Kids learn through trial and error. They’re going to struggle at first but will only get better if you let them learn. Resist the urge to step in when your child is frustrated, confused, or discouraged. Encourage them to find their own solution before you take over the situation. They may still need you to provide the answer, but give them a chance to think on their own first.
Create an Environment of Imagination
Imagination is a cousin of critical thinking. Children learn to look at the world from unique perspectives when they use their imagination. Play make-believe with your kids. Hold a fort-building session every week with a new theme, or use building blocks to create new worlds night after night. The more you engage with them, the more they’ll learn.
Have Discussions about Books You’ve Read
Learning doesn’t have to end when the book closes. You could talk about some of the lessons within the book or ask your child about their favorite part. Use hypothetical questions to make them think critically. “What do you think would have happened if this had gone a different way?” You can prompt them with small suggestions, but let their growing mind take control of the conversation.
Narrate Your Own Problem Solving
Children are sponges. They absorb everything they see you do – good and bad. If you’re using your critical thinking skills, show that to your child. “I didn’t have the right tool to open this, but I figured out how to do it with a different tool.” You may even ask your child to help you solve a problem after you’ve found an appropriate solution. Let them participate in the process and celebrate the victory with you.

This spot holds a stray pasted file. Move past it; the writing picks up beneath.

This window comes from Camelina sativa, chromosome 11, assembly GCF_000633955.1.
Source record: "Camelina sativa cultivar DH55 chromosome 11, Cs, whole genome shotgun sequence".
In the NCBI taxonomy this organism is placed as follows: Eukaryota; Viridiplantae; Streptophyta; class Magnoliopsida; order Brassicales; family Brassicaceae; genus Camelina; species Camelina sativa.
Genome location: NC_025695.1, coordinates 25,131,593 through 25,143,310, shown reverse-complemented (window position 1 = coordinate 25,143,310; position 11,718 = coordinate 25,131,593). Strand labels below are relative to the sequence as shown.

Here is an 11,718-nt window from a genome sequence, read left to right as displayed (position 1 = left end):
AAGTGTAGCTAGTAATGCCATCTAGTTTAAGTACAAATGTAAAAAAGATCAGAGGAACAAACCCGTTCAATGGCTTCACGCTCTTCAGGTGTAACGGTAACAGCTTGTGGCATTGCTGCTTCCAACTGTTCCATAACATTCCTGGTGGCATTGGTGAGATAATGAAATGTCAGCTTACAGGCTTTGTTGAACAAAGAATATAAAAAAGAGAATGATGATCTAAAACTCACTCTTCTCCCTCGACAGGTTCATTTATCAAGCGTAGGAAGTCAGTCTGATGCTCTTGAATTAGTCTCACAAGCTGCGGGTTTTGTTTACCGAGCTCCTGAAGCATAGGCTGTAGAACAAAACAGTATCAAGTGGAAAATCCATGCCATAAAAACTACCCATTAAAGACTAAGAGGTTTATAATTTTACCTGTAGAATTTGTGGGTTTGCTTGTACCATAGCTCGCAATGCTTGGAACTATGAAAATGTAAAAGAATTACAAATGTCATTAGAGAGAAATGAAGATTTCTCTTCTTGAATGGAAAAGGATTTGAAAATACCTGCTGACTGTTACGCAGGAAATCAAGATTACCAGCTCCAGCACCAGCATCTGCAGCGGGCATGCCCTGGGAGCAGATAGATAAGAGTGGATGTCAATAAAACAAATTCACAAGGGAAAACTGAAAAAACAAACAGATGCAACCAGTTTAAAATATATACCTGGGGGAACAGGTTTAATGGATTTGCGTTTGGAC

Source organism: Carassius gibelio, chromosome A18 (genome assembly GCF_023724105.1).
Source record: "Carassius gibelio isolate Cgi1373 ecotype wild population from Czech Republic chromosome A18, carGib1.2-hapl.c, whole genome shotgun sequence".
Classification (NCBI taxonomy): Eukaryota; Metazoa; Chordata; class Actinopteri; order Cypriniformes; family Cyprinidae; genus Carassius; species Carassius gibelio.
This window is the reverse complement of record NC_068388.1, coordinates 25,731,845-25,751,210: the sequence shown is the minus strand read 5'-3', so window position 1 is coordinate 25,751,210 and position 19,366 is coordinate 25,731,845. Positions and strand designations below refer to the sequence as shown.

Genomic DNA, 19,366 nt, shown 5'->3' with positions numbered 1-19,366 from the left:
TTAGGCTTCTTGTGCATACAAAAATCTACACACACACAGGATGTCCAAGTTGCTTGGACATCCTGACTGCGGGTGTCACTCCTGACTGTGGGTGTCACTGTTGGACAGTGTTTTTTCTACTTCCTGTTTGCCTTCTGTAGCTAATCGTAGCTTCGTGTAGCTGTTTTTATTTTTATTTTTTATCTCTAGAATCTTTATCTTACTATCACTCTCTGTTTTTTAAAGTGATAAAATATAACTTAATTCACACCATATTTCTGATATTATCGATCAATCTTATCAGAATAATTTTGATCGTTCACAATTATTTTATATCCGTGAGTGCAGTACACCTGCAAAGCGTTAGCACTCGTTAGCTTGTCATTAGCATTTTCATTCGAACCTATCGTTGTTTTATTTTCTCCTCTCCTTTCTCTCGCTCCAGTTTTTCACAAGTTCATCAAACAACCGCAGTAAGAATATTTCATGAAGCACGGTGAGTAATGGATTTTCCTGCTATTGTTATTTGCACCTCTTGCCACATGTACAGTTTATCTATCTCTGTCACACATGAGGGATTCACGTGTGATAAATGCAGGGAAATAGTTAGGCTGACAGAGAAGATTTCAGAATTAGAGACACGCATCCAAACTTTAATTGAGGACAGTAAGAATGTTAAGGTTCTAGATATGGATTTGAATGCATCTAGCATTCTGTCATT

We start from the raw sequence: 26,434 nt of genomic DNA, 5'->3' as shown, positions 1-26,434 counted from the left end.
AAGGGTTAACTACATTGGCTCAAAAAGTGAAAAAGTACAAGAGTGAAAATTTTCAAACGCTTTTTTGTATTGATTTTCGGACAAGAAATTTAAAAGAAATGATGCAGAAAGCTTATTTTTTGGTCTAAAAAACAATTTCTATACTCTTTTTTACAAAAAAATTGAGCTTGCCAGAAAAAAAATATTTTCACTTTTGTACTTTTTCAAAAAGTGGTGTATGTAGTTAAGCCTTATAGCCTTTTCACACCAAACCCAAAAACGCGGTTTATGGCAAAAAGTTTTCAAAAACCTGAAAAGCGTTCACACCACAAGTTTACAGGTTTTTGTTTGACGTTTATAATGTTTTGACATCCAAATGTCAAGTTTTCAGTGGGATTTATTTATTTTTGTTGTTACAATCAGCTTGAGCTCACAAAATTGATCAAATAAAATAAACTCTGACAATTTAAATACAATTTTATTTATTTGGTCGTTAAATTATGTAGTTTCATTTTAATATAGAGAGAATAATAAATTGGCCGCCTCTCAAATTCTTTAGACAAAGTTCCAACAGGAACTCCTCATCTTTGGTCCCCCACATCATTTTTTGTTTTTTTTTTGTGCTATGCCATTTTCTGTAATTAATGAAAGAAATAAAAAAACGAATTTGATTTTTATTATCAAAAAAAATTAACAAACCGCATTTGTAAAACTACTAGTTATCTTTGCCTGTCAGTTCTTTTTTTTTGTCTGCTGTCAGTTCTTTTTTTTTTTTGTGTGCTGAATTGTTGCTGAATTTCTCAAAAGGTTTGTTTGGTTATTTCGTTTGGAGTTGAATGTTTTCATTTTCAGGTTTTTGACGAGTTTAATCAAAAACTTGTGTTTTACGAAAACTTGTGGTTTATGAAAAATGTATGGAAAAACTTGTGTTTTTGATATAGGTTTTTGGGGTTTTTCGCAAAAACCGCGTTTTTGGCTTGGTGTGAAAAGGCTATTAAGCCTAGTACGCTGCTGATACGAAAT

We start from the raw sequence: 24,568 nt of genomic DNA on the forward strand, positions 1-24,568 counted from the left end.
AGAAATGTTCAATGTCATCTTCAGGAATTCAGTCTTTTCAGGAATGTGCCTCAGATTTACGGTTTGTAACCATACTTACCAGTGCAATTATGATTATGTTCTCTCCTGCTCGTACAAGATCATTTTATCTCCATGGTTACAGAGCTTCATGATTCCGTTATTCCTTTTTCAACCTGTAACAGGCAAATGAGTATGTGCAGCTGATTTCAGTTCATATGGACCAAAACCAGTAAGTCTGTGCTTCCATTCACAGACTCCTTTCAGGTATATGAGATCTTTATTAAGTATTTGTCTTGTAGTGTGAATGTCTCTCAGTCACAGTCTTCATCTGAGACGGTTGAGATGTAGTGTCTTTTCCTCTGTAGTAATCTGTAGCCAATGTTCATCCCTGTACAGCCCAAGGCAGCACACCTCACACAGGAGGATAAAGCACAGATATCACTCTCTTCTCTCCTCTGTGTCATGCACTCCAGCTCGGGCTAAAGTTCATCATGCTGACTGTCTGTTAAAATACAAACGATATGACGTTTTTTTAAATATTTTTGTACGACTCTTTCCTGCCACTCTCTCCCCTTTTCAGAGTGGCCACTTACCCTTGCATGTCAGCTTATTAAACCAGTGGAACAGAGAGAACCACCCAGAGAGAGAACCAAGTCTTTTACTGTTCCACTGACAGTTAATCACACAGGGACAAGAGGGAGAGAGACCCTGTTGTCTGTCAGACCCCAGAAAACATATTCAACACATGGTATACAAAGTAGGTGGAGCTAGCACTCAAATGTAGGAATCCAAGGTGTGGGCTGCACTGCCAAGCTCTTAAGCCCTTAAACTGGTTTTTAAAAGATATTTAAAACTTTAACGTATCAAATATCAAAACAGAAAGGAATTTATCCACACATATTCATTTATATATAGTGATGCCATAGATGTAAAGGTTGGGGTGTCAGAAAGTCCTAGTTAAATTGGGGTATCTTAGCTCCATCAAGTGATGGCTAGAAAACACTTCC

Ask Open-Ended Questions That Help Them Think in New Ways
Yes or no questions limit critical thinking. Your children will benefit from open-ended questions that allow them to tap into past experiences and learn something new. Try prompts like, “Let’s think of all the possible outcomes in this scenario” or “What would happen if we tried this instead?” They may not have the right answer or best answer right away, but they’re thinking. That is what is most important.
Ask Them about Things They Love
Children are told that they are wrong all day long. They rarely get to feel knowledgeable. Giving them a small boost of confidence will make a tremendous impact on their critical thinking development.
Ask them about topics they love to discuss, like their favorite movie or video game. “Have you found any cool new items in your game?” “What do the Stormtroopers do?” You may know the answers already, but the point here is that your child feels empowered by knowledge. They’ll be driven by that feeling moving forward.
Don’t Ignore Mental Health Struggles
If your child is facing mental health challenges, don’t ignore them. Mental health will affect academic performance, no matter how smart or talented your child is. Your child needs to know how to regulate emotions and process feelings in order to effectively employ their critical thinking skills.
The same can be said for your own mental health. If you’re struggling in any way, reach out for support. Lean on your loved ones and confide in people you trust. Work with a licensed therapist to find personalized coping strategies. The specialists here at CNLD Testing & Therapy would be happy to help you.
Reach out to (734) 994-9466 if you’d like to meet with one of our mental healthcare providers. We work with parents, children, teens, families, caregivers, and everyone in between.